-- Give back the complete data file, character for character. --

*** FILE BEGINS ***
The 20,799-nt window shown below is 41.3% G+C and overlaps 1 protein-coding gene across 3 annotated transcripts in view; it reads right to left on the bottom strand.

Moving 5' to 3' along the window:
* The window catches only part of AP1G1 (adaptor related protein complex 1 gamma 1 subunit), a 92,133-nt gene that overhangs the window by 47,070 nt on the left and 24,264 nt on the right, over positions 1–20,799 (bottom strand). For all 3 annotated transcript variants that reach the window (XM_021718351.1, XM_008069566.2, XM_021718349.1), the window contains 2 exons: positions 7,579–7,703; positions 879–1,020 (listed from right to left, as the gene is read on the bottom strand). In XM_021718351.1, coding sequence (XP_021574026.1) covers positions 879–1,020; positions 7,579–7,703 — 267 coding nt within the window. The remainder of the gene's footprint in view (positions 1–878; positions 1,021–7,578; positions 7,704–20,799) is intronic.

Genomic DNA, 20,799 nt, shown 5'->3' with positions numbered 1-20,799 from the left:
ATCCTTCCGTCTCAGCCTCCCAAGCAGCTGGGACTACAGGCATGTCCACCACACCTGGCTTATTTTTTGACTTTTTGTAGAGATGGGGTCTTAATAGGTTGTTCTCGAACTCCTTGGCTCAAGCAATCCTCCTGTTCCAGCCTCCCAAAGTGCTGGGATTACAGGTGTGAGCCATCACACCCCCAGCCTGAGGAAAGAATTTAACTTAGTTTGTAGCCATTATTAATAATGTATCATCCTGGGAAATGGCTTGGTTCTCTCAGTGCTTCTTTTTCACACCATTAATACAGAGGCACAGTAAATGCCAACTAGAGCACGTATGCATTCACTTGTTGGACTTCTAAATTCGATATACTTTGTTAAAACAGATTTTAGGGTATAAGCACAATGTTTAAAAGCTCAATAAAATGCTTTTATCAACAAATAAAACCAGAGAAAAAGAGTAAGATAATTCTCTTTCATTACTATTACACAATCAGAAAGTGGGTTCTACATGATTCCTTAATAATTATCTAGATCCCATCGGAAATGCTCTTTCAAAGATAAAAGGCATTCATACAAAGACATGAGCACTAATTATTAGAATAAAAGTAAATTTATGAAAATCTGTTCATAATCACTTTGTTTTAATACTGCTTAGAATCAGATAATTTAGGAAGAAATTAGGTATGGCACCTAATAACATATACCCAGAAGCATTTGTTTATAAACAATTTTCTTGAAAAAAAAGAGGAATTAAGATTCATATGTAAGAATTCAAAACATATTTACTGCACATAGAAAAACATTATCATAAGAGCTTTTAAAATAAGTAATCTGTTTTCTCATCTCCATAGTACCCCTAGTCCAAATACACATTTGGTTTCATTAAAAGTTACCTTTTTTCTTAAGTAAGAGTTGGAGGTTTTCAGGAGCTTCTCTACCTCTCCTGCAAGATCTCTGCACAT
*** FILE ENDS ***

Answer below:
The 20,799-nt window shown below is 41.3% G+C and overlaps 1 protein-coding gene across 3 annotated transcripts in view; it reads right to left on the bottom strand.

Moving 5' to 3' along the window:
* The window catches only part of AP1G1 (adaptor related protein complex 1 gamma 1 subunit), a 92,133-nt gene that overhangs the window by 47,070 nt on the left and 24,264 nt on the right, over positions 1–20,799 (bottom strand). For all 3 annotated transcript variants that reach the window (XM_021718351.1, XM_008069566.2, XM_021718349.1), the window contains 2 exons: positions 7,579–7,703; positions 879–1,020 (listed from right to left, as the gene is read on the bottom strand). In XM_021718351.1, coding sequence (XP_021574026.1) covers positions 879–1,020; positions 7,579–7,703 — 267 coding nt within the window. The remainder of the gene's footprint in view (positions 1–878; positions 1,021–7,578; positions 7,704–20,799) is intronic.

Genomic DNA, 20,799 nt, shown 5'->3' with positions numbered 1-20,799 from the left:
ATCCTTCCGTCTCAGCCTCCCAAGCAGCTGGGACTACAGGCATGTCCACCACACCTGGCTTATTTTTTGACTTTTTGTAGAGATGGGGTCTTAATAGGTTGTTCTCGAACTCCTTGGCTCAAGCAATCCTCCTGTTCCAGCCTCCCAAAGTGCTGGGATTACAGGTGTGAGCCATCACACCCCCAGCCTGAGGAAAGAATTTAACTTAGTTTGTAGCCATTATTAATAATGTATCATCCTGGGAAATGGCTTGGTTCTCTCAGTGCTTCTTTTTCACACCATTAATACAGAGGCACAGTAAATGCCAACTAGAGCACGTATGCATTCACTTGTTGGACTTCTAAATTCGATATACTTTGTTAAAACAGATTTTAGGGTATAAGCACAATGTTTAAAAGCTCAATAAAATGCTTTTATCAACAAATAAAACCAGAGAAAAAGAGTAAGATAATTCTCTTTCATTACTATTACACAATCAGAAAGTGGGTTCTACATGATTCCTTAATAATTATCTAGATCCCATCGGAAATGCTCTTTCAAAGATAAAAGGCATTCATACAAAGACATGAGCACTAATTATTAGAATAAAAGTAAATTTATGAAAATCTGTTCATAATCACTTTGTTTTAATACTGCTTAGAATCAGATAATTTAGGAAGAAATTAGGTATGGCACCTAATAACATATACCCAGAAGCATTTGTTTATAAACAATTTTCTTGAAAAAAAAGAGGAATTAAGATTCATATGTAAGAATTCAAAACATATTTACTGCACATAGAAAAACATTATCATAAGAGCTTTTAAAATAAGTAATCTGTTTTCTCATCTCCATAGTACCCCTAGTCCAAATACACATTTGGTTTCATTAAAAGTTACCTTTTTTCTTAAGTAAGAGTTGGAGGTTTTCAGGAGCTTCTCTACCTCTCCTGCAAGATCTCTGCACAT